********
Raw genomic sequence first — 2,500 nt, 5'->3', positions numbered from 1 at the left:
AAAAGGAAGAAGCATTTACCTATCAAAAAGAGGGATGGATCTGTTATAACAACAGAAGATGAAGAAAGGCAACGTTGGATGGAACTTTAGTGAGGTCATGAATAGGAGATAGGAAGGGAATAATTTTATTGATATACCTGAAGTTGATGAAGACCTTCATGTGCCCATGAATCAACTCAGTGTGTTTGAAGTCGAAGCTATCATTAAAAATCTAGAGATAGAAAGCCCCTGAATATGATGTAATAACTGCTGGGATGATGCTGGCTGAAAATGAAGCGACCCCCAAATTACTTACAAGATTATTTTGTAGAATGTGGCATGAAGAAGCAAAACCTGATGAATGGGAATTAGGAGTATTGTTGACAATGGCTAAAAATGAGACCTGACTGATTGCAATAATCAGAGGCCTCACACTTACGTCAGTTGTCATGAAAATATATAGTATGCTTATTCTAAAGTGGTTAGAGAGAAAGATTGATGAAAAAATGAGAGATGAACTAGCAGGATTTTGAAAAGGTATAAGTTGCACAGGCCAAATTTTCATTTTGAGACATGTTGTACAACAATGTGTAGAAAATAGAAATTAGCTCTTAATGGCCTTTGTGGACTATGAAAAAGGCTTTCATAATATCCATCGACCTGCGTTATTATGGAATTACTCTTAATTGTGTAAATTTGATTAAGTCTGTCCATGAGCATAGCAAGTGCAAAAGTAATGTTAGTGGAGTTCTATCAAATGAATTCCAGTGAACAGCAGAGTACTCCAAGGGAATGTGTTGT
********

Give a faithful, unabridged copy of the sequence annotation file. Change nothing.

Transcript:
Raw genomic sequence first — 2,500 nt, 5'->3', positions numbered from 1 at the left:
AAAAGGAAGAAGCATTTACCTATCAAAAAGAGGGATGGATCTGTTATAACAACAGAAGATGAAGAAAGGCAACGTTGGATGGAACTTTAGTGAGGTCATGAATAGGAGATAGGAAGGGAATAATTTTATTGATATACCTGAAGTTGATGAAGACCTTCATGTGCCCATGAATCAACTCAGTGTGTTTGAAGTCGAAGCTATCATTAAAAATCTAGAGATAGAAAGCCCCTGAATATGATGTAATAACTGCTGGGATGATGCTGGCTGAAAATGAAGCGACCCCCAAATTACTTACAAGATTATTTTGTAGAATGTGGCATGAAGAAGCAAAACCTGATGAATGGGAATTAGGAGTATTGTTGACAATGGCTAAAAATGAGACCTGACTGATTGCAATAATCAGAGGCCTCACACTTACGTCAGTTGTCATGAAAATATATAGTATGCTTATTCTAAAGTGGTTAGAGAGAAAGATTGATGAAAAAATGAGAGATGAACTAGCAGGATTTTGAAAAGGTATAAGTTGCACAGGCCAAATTTTCATTTTGAGACATGTTGTACAACAATGTGTAGAAAATAGAAATTAGCTCTTAATGGCCTTTGTGGACTATGAAAAAGGCTTTCATAATATCCATCGACCTGCGTTATTATGGAATTACTCTTAATTGTGTAAATTTGATTAAGTCTGTCCATGAGCATAGCAAGTGCAAAAGTAATGTTAGTGGAGTTCTATCAAATGAATTCCAGTGAACAGCAGAGTACTCCAAGGGAATGTGTTGT